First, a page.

The fate of the environment is inextricably linked to economic conditions. With rare exceptions, nation states emphasise economic growth over environmental considerations such as ecological sustainability, and air and water quality. Attempts to correct environmental damage via public policy have been met with considerable resistance. This course is designed to give you the skills necessary to articulately engage in this debate. You will learn key economic concepts, including the role economic ideology plays in environmental policy, how economists measure (or fail to measure) economic impacts on the environment, and how pro-environmental public policy might affect economic activities.
The need for local and global economic response to environmental damage, including from governments, industry, individuals and non-government organisations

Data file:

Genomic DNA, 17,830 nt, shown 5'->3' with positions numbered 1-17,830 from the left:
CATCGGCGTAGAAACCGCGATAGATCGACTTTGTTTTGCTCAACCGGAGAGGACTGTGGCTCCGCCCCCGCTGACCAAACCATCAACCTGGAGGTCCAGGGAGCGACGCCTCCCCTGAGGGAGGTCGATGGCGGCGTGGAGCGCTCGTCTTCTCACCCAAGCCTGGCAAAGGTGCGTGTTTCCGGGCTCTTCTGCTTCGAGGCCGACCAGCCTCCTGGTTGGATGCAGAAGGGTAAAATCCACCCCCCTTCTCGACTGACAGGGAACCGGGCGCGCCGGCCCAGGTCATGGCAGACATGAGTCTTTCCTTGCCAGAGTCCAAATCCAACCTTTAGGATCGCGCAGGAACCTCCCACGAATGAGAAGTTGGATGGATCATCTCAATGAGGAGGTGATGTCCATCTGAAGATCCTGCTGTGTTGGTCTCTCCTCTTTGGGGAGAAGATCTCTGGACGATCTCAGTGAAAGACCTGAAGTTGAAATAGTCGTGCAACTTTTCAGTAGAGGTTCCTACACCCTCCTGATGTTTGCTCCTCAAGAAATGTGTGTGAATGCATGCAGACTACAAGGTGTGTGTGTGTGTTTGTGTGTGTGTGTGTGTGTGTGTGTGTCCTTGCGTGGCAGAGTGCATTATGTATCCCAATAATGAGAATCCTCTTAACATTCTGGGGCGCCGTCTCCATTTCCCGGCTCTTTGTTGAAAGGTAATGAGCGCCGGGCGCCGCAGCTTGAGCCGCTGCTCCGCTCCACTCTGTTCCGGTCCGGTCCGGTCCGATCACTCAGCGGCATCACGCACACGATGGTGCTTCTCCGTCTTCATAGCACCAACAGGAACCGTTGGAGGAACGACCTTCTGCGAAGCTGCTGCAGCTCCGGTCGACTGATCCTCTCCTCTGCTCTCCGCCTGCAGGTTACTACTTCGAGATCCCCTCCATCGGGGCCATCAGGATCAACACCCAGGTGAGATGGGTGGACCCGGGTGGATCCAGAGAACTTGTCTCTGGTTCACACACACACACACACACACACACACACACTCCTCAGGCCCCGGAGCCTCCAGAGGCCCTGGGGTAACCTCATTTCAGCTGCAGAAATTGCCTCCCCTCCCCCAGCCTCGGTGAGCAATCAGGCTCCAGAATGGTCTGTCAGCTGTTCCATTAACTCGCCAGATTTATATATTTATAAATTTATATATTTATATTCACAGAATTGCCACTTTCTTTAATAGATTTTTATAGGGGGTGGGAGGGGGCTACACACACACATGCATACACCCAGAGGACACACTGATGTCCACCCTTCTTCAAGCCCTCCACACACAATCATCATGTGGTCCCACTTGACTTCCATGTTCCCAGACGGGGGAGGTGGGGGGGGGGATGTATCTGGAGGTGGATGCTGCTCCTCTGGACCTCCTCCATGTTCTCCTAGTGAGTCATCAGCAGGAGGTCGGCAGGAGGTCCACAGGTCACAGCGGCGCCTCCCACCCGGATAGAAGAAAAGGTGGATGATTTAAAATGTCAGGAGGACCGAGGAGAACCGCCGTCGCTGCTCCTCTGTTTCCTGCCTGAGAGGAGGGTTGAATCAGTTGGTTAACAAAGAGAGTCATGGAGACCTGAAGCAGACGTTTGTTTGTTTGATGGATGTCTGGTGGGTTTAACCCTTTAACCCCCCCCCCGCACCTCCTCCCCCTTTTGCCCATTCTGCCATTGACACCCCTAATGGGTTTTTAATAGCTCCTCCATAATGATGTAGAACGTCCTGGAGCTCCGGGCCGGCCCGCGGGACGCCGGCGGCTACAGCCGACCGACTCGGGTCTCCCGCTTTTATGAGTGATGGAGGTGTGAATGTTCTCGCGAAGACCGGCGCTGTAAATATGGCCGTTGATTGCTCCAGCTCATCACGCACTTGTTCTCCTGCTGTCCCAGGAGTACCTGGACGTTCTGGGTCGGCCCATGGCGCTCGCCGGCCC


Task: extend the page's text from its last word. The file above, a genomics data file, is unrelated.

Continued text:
By the end of this course, the student should be able to:
Provide a sufficient understanding of economic thinking so as to critically evaluate environmental issues and provide policy recommendations to improve related problems
Apply the basic economic theory to issues involving the joint interaction of economic activity, the environment, and use of natural resources including valuing environment to introduce market based instruments and economic policies for environmental management.
A student completing the course is expected to:
Outline concepts of willingness to pay, public goods, property rights, market and non-market valuation techniques
Explain why optimal pollution levels, suggest policies within the cost benefit analysis framework
Appreciate the economics of exhaustible resources and renewable resources